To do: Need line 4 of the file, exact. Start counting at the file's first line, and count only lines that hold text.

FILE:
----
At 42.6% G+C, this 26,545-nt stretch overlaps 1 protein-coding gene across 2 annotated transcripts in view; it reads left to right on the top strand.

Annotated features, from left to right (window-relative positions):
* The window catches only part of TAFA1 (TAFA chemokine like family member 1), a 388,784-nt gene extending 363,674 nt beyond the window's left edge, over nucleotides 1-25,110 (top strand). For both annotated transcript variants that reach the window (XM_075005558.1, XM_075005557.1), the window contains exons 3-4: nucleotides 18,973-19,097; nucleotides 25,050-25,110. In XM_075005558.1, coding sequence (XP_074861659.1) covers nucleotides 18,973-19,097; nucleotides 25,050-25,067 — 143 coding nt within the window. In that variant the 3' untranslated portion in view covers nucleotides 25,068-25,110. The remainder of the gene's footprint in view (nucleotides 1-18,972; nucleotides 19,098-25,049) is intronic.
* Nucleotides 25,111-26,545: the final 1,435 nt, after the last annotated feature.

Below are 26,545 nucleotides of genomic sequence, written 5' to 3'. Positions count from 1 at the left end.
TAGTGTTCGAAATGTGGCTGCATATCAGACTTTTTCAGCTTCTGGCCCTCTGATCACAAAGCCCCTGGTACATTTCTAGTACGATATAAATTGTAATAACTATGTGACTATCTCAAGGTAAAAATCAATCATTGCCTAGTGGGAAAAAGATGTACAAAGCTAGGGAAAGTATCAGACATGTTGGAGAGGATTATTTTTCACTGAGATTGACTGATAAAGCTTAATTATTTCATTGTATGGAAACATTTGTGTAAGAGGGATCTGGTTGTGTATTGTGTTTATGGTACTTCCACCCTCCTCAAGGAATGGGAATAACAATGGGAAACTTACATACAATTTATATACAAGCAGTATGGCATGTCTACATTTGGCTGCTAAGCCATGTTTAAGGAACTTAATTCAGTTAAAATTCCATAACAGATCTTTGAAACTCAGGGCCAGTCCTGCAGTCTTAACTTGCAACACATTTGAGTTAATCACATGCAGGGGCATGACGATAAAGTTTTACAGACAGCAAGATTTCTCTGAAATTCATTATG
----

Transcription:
* Nucleotides 25,111-26,545: the final 1,435 nt, after the last annotated feature.